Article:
Modern creative types whose success came late?
January 8, 2014 1:53 PM   Subscribe

What are examples, in the last 20 years, of musicians, artists, dancers, writers, and so on who labored long in obscurity and only achieved success, financial and otherwise, after the age of 40? And for those people, how did their success finally come about?
posted by shivohum to Media & Arts (40 answers total) 53 users marked this as a favorite
 
Well, I don't know that I would say she "labored long in obscurity" since she was definitely a critical darling and fan favorite...but before age 40, singer/songwriter Patty Griffin was playing club tours and had had two albums scrapped by her label—her first one for being overproduced (they released demo sessions instead), and her third one for being uncommercial (it wasn't released until 10 years later). Her first album to chart in the US Top 40 came out when she was about 43 and she went on to win loads of awards including a Grammy.
posted by bcwinters at 2:12 PM on January 8


Eddie Izzard is a great example of this -- he worked hard for a long time before achieving success in the world of comedy. There's a documentary about him (made by his partner at that time) where he talks a lot about his career journey. He initially tried street performing, and later took an act to the Edinburgh Fringe... in the same year that the Cambridge Footlights revue consisted of Stephen Fry, Hugh Laurie and Emma Thompson. For a long time he just couldn't catch a break, and his eventual success came mostly through sheer bloody-mindedness and not giving up.

John Mahoney, who played Marty Crane in the TV show Frasier, didn't start his acting career until he was in his late 30s and got his first film role at 40. He had previously spent a decade as editor of a medical journal.

In a similar vein, the British actor Buster Merryfield (1920 - 1999) worked for 40 years as a bank manager before switching to acting. He was cast as Uncle Albert in the BBC sitcom Only Fools and Horses, which was phenomenally popular in the 1980s and 90s.

The author Hilary Mantel enjoyed critical success with her literary fiction, but it was her 2009 novel Wolf Hall which became a bestseller and cultural juggernaut.
posted by meronym at 2:14 PM on January 8 [4 favorites]


Nobel Prize winner José Saramago first got literary recognition and success when he was 60.
posted by Marauding Ennui at 2:23 PM on January 8 [2 favorites]


This might not be quite what you're looking for, but Peter Coyote didn't start acting for film until he was 39. Before then, he had been more of a political mime.
posted by Sticherbeast at 2:30 PM on January 8 [1 favorite]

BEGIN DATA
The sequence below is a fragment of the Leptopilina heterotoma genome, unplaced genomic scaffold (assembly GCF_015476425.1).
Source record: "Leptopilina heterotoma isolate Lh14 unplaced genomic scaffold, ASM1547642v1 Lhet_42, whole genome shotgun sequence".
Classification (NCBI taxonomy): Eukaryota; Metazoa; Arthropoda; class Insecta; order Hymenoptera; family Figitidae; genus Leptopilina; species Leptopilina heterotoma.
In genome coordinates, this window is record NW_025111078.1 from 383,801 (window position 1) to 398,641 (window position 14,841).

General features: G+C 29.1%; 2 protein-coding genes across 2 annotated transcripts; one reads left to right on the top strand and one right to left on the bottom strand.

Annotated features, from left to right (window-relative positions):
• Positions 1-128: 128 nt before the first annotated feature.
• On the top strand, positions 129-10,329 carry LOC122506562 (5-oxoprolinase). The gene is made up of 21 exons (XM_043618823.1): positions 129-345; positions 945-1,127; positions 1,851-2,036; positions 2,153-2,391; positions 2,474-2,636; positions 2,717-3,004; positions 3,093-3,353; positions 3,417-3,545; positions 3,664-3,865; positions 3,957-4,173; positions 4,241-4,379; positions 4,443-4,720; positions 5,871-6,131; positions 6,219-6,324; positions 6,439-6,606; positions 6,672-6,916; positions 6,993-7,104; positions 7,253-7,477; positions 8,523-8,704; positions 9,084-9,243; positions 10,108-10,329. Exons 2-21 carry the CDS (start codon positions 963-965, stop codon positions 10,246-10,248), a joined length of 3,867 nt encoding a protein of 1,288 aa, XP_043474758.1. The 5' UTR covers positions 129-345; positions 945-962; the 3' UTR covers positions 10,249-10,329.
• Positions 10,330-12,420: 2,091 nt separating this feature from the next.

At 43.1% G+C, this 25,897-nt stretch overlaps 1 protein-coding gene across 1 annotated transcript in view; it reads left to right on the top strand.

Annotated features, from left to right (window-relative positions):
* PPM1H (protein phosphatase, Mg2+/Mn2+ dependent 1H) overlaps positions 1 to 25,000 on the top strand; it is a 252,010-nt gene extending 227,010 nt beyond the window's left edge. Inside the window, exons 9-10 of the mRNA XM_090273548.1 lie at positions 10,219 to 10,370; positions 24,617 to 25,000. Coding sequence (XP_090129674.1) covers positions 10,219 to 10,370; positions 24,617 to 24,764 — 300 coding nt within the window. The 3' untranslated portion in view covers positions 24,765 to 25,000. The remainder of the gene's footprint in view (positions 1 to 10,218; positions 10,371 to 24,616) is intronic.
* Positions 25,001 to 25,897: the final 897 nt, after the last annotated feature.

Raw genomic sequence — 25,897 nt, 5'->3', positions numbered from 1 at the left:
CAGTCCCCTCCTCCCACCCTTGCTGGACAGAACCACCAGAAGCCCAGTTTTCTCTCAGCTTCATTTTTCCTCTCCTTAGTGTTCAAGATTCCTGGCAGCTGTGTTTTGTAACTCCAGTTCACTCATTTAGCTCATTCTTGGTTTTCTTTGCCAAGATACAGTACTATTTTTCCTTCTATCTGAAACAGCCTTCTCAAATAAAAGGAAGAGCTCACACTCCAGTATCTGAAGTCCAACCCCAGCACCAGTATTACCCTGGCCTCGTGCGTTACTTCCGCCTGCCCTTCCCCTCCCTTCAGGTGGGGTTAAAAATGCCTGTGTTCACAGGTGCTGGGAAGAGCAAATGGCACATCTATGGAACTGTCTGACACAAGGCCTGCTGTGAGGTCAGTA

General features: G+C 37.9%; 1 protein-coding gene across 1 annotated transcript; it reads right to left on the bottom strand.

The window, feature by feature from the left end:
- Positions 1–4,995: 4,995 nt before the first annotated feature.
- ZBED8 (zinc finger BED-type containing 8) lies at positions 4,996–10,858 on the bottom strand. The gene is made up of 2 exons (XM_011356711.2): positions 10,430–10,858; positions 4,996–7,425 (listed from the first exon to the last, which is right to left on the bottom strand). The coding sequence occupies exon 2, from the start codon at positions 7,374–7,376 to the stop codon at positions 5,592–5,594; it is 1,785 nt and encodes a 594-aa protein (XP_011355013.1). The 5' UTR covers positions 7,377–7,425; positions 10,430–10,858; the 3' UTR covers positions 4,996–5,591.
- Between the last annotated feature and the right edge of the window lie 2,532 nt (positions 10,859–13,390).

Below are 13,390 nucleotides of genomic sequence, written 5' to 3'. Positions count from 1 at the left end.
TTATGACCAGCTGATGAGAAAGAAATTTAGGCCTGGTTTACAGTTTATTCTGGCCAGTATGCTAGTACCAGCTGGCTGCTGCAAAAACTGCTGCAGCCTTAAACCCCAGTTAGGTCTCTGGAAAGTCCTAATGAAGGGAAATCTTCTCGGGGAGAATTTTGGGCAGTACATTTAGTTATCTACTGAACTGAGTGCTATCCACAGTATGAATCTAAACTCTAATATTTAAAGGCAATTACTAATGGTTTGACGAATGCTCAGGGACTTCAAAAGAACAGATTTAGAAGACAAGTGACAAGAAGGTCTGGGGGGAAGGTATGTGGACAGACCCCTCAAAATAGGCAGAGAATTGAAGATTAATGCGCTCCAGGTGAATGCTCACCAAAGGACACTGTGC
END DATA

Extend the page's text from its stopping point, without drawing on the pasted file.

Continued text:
Regarding Peter Coyote: he wasn't really obscure per se, at least not within the radical left / counterculture / etc. He shared an Obie for a play he had written. Still, as far as general recognition goes, it was nothing like his later popular success.
posted by Sticherbeast at 2:31 PM on January 8


Geoffrey Rush, at 43, in Shine.
posted by cogat at 2:35 PM on January 8 [2 favorites]


Wilford Brimley's first role as a non-stuntman actor was when he was 38.
posted by Sticherbeast at 2:39 PM on January 8 [1 favorite]


susan boyle?
posted by bruce at 2:45 PM on January 8 [2 favorites]


Alasdair Gray worked on Lanark (his first novel) for almost 30 years, until it was published when he was in his late 40s.
posted by scody at 2:46 PM on January 8


Louise Bourgeois made art all of her life and earned some recognition from her peers, but she didn't see wider acclaim until her first retrospective at the Museum of Modern Art in 1982, when she was 70. (And then she kept making new work for the next 28 years.)
posted by lisa g at 2:46 PM on January 8


Robert Pollard's band Guided by Voices released their major label debut in 1997, the year Pollard turned 40. Pollard was a grade school teacher until 1994.

Looking back, some of their early albums are now considered classics, but I'm willing to bet they didn't see financial success at least until the major label stuff (if ever, who knows).
posted by The Minotaur at 2:51 PM on January 8 [3 favorites]


Oh, but Louise Bourgeois' late-life success still happened ~32 years ago, and you'd asked for more recent examples. Another art-world story is Saul Leiter, for whom I put together an obituary post in November. He'd been making color street photography since the '40s but only started to get much recognition for it in the mid-'00s, when he was in his 80s. (This was partly due to luck, and the fact that his genre of work has become more popular in recent years — but he also had a supportive gallery even when he wasn't a big moneymaker, and he was persistent in making his photography no matter what sort of attention he got.)